Lifting dialogue directly from notorious assassin Mark David Chapman’s real-life journal, director Andrew Piddington paints a chilling portrait of the man who infamously shot John Lennon outside his New York City apartment building in 1980. The film chronicles Chapman’s trek from his home on the islands of Hawaii to Lennon’s home on the island of Manhattan, where he made history by murdering a living legend.
Rating: 6 out of 10
I was too young to remember at the time, but if you ask anyone 40 or older where they were when they heard John Lennon was shot, they all seem to remember in detail. It wasn’t just a murder by a dangerous psychopath; it was also the end of an era. It signified the end of free love with the 60’s and 70’s mentality and ushered in the 1980’s era of egotism, greed and cynicism. The teenagers of The Beatles era were now grown up and without one of their heroes.
I am personally biased when viewing this film because I love John Lennon’s music. I didn’t live through the era to truly experience what it meant to people but I certainly appreciate the power of his words and music every time I listen to his beautiful songs. So, watching a film based on the man who murdered such a beloved artist the world over was difficult. To the filmmaker’s credit, they really didn’t try to paint Chapman as Satan nor did they try to garner sympathy for him. Instead, they filmed a pseudo documentary based on the court records and Mark David Chapman’s book that he wrote after the murder. The portrait it paints is of a man deeply disturbed and filled with anger and resentment of the world around him. He can’t find his place anywhere and reads “The Catcher in the Rye” and identifies with the main protagonist and his view of a planet full of “phonies.” He then begins to obsess over John Lennon’s phoniness at the phrase “no possessions” from the song “Imagine.” He then decides he has to kill John Lennon so that the message of “phonies” can get out by inspiring people to read “Catcher in the Rye.” Still with me? Yep, that’s one crazy bastard! Personally, I think Chapman was disgusted with himself. He thought of himself as a big phony that was married and settled down and yet couldn’t stop obsessing over other people’s lives. He was a huge loser who wanted to attach himself to one of the most beloved people on the planet in a permanent way.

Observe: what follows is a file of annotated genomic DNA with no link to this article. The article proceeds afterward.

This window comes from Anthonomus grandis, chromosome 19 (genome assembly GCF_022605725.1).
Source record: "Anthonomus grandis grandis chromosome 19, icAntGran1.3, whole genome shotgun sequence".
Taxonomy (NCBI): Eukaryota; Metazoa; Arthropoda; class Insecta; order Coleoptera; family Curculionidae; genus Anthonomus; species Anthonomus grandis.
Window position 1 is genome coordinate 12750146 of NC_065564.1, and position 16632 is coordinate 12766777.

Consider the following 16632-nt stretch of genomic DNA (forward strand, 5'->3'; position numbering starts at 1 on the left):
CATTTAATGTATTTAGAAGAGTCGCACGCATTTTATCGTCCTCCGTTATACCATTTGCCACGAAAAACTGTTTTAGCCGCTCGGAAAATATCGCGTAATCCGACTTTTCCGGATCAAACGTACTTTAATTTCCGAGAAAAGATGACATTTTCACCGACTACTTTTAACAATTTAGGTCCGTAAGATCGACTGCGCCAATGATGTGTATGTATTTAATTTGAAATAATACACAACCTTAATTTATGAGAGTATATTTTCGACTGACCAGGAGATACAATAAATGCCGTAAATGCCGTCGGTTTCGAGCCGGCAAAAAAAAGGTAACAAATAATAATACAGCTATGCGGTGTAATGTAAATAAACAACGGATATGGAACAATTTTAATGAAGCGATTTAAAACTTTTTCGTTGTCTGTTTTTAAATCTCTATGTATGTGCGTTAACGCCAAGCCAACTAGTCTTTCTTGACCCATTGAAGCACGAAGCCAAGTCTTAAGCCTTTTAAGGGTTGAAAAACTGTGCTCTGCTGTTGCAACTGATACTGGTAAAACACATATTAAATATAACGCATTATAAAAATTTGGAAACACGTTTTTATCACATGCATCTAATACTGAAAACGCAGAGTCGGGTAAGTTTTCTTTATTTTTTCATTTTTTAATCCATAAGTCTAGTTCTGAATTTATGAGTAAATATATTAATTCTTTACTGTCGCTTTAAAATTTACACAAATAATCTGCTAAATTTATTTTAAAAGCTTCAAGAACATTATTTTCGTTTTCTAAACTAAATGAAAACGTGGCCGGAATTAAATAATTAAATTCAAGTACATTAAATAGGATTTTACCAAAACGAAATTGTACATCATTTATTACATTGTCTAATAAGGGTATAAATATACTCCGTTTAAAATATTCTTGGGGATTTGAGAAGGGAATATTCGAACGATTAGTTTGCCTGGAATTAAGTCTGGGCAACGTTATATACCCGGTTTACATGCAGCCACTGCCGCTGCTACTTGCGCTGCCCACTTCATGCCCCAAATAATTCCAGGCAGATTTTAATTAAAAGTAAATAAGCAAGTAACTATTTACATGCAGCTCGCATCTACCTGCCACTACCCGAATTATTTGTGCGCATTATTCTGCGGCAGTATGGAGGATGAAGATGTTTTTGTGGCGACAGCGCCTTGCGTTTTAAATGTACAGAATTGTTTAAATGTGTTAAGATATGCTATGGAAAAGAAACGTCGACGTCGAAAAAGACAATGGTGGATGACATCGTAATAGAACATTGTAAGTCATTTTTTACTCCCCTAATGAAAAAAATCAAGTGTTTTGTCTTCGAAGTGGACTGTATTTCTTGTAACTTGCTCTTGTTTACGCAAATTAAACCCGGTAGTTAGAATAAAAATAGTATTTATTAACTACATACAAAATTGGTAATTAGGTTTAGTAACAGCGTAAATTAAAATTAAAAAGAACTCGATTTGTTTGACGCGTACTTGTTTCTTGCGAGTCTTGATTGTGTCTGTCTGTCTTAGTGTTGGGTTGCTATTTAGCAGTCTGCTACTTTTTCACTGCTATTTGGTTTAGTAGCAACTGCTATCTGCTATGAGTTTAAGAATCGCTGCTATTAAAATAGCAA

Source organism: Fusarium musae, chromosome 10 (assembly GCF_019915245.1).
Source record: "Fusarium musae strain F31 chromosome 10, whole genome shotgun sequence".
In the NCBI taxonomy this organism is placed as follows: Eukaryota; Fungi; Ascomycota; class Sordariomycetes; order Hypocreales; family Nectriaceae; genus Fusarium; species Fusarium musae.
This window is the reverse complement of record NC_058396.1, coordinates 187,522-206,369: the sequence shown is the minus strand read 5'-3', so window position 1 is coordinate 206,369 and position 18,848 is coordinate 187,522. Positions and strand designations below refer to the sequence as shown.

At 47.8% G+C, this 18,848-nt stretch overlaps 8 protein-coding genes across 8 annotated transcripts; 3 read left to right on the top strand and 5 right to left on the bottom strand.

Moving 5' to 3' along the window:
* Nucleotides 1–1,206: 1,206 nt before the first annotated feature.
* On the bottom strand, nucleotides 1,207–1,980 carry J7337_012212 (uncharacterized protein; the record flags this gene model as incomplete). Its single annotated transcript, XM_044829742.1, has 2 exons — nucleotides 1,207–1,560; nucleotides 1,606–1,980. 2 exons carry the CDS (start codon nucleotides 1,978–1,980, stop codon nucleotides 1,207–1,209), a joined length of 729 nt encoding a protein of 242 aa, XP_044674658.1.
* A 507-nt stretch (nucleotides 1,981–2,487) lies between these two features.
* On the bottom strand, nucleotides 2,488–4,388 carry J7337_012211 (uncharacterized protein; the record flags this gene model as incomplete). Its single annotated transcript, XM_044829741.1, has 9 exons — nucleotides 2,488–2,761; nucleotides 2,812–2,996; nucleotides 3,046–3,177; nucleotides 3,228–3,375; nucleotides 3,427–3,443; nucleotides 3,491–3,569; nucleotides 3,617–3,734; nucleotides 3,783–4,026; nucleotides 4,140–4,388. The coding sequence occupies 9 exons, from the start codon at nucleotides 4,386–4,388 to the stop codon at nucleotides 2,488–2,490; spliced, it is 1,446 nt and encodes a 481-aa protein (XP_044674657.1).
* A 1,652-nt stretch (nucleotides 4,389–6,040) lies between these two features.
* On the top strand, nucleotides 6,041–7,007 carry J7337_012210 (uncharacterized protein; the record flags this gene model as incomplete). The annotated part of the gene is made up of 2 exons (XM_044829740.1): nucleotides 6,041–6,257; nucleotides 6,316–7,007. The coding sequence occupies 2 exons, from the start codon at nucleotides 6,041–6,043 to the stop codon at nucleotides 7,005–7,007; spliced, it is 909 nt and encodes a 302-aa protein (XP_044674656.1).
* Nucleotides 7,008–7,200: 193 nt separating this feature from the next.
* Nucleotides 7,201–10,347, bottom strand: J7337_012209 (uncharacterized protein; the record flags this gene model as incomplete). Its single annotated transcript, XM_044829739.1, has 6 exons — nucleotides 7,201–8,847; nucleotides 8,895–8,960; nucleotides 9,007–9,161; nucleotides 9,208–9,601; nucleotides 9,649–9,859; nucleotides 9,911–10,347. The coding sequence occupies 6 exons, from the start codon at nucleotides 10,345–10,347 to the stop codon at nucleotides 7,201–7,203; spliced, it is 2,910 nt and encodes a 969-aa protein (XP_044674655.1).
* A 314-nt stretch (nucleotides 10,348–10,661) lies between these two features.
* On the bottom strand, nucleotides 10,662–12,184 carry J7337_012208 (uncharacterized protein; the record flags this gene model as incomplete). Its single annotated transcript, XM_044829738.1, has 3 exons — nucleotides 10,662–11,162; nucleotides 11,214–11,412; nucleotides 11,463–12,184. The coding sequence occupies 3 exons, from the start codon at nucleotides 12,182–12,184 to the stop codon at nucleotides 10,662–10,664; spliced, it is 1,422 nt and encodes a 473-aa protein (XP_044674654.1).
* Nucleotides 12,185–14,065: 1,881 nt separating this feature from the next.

As far as the film goes, it’s well made and executed and features a brilliant performance by newcomer Jonas Ball. It really tries to bring you in the mind of a psychopath, viewing the world as he does. Unfortunately, I’m sane and his thought patterns repulsed and confused me. So, I’m giving this film a semi-positive review because it was well done but approach at your own risk. It pulls no punches and the outcome is just as devastating even though you know it’s coming.